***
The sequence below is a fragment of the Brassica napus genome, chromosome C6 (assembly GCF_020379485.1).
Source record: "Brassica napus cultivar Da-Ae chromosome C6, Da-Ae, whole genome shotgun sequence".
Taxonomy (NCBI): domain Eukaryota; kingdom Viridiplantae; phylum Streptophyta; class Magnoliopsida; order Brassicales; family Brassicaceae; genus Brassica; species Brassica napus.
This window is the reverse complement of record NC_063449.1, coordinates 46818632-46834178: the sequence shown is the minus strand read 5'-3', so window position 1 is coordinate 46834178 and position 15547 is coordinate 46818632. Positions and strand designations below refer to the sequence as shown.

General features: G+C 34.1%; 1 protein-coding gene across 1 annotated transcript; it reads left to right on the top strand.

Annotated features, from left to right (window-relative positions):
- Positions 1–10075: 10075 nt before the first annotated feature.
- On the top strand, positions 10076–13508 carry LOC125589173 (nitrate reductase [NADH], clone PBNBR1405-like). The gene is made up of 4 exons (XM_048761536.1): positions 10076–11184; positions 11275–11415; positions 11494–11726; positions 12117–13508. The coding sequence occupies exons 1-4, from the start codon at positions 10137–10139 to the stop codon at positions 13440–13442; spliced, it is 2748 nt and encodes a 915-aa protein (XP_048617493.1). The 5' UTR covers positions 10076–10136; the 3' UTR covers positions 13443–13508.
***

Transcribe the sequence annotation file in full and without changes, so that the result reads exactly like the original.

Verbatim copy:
The sequence below is a fragment of the Brassica napus genome, chromosome C6 (assembly GCF_020379485.1).
Source record: "Brassica napus cultivar Da-Ae chromosome C6, Da-Ae, whole genome shotgun sequence".
Taxonomy (NCBI): domain Eukaryota; kingdom Viridiplantae; phylum Streptophyta; class Magnoliopsida; order Brassicales; family Brassicaceae; genus Brassica; species Brassica napus.
This window is the reverse complement of record NC_063449.1, coordinates 46818632-46834178: the sequence shown is the minus strand read 5'-3', so window position 1 is coordinate 46834178 and position 15547 is coordinate 46818632. Positions and strand designations below refer to the sequence as shown.

General features: G+C 34.1%; 1 protein-coding gene across 1 annotated transcript; it reads left to right on the top strand.

Annotated features, from left to right (window-relative positions):
- Positions 1–10075: 10075 nt before the first annotated feature.
- On the top strand, positions 10076–13508 carry LOC125589173 (nitrate reductase [NADH], clone PBNBR1405-like). The gene is made up of 4 exons (XM_048761536.1): positions 10076–11184; positions 11275–11415; positions 11494–11726; positions 12117–13508. The coding sequence occupies exons 1-4, from the start codon at positions 10137–10139 to the stop codon at positions 13440–13442; spliced, it is 2748 nt and encodes a 915-aa protein (XP_048617493.1). The 5' UTR covers positions 10076–10136; the 3' UTR covers positions 13443–13508.